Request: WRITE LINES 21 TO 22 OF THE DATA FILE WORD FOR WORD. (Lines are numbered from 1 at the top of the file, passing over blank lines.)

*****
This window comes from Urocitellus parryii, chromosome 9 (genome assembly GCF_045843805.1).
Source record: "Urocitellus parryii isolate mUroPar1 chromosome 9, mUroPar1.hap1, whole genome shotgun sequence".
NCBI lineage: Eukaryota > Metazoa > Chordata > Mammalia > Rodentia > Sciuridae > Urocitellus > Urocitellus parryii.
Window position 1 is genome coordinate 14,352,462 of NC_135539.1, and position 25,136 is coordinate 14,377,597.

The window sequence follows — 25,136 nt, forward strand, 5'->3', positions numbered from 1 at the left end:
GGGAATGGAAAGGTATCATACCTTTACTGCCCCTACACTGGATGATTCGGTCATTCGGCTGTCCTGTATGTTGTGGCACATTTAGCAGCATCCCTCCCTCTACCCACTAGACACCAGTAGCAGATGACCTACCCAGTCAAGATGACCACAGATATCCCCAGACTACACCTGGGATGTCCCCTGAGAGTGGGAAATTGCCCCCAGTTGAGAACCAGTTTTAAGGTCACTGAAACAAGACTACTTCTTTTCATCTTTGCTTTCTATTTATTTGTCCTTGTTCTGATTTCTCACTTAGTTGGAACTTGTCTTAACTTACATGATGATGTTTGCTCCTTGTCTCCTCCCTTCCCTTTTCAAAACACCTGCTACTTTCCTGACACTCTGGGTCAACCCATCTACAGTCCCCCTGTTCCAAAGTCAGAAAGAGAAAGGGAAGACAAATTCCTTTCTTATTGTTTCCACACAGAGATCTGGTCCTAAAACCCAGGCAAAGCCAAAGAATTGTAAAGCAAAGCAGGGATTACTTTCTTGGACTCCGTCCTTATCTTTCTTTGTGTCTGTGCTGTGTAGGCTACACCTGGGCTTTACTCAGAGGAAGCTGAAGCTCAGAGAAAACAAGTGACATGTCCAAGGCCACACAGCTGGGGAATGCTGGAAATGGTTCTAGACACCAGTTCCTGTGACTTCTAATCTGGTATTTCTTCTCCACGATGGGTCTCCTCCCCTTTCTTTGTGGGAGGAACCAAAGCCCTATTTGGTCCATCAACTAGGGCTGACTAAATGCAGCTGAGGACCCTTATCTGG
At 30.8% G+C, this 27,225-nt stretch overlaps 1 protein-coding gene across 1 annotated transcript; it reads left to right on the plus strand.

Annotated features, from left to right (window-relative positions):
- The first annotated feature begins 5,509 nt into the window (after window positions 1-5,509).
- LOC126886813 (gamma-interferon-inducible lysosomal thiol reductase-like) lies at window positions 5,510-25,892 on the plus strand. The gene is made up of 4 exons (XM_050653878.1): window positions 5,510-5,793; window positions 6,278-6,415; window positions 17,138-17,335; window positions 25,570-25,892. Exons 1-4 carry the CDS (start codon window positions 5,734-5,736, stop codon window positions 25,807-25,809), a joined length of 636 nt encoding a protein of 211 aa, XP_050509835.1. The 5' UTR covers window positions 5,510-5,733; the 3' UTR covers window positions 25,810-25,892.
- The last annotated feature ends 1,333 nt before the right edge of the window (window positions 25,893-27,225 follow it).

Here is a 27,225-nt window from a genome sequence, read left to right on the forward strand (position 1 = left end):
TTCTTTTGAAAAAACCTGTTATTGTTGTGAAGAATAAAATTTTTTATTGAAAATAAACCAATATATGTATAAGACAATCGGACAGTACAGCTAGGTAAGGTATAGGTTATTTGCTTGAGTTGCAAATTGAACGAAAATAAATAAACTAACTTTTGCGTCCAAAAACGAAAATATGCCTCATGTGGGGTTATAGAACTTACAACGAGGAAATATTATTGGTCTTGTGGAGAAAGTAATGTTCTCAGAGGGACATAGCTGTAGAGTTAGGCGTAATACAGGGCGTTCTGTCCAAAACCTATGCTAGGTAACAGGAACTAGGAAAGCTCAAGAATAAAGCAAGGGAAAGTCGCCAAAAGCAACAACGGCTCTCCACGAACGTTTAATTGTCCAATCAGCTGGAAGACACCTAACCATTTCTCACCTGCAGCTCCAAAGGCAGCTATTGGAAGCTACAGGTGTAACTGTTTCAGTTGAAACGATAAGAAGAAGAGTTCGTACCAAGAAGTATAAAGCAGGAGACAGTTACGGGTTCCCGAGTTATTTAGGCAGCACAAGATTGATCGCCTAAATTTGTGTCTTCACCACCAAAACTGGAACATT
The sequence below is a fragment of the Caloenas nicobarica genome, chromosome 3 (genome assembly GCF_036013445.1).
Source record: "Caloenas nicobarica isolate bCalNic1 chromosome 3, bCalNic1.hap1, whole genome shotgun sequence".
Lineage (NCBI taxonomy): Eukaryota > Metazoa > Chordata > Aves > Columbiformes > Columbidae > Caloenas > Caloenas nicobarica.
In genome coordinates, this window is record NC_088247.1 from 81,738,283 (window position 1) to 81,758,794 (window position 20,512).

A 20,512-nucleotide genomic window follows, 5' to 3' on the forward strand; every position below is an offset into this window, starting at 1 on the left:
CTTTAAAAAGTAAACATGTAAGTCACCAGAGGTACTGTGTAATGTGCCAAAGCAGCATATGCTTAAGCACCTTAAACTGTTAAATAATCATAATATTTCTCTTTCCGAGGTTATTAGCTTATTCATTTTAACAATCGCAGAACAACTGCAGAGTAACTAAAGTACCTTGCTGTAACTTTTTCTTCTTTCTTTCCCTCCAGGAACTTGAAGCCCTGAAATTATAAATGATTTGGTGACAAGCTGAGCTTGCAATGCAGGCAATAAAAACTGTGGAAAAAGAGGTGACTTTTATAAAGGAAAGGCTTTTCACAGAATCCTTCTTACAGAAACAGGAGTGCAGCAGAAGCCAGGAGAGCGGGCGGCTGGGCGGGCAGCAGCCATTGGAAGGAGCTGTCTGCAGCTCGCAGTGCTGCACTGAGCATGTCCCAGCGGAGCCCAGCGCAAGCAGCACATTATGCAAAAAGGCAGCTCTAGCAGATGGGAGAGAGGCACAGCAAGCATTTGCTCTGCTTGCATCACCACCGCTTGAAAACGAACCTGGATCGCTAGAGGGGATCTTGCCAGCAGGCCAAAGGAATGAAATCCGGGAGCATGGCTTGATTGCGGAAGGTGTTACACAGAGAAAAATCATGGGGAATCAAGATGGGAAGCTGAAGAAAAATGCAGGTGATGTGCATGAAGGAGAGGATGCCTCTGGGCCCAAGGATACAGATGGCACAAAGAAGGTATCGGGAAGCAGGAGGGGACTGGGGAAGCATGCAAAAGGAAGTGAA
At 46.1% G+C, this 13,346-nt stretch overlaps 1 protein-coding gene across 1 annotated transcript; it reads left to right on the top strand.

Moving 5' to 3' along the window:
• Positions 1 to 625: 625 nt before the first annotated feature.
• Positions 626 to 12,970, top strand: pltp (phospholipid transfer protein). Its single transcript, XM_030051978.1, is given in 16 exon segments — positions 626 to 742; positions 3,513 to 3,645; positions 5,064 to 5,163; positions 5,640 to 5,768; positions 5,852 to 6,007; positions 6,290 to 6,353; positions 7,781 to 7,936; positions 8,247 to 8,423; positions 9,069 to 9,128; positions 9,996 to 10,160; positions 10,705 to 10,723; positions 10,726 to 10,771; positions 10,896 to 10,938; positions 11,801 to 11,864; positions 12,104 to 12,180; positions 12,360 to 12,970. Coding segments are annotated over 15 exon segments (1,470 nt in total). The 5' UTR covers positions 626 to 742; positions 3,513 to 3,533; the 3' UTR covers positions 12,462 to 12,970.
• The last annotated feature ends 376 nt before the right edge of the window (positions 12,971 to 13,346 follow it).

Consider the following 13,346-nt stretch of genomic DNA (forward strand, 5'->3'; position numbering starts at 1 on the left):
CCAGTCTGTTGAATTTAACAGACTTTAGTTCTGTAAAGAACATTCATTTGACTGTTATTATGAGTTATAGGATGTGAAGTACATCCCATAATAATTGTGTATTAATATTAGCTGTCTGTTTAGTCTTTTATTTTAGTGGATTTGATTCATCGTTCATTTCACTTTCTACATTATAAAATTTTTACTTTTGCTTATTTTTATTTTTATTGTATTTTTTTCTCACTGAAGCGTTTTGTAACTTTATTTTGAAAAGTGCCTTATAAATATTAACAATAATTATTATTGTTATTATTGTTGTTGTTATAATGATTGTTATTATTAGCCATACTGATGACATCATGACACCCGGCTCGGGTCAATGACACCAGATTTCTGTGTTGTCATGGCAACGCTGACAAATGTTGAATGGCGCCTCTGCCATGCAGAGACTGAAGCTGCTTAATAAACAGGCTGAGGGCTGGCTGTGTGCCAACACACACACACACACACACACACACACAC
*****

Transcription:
Moving 5' to 3' along the window:
• Positions 1 to 625: 625 nt before the first annotated feature.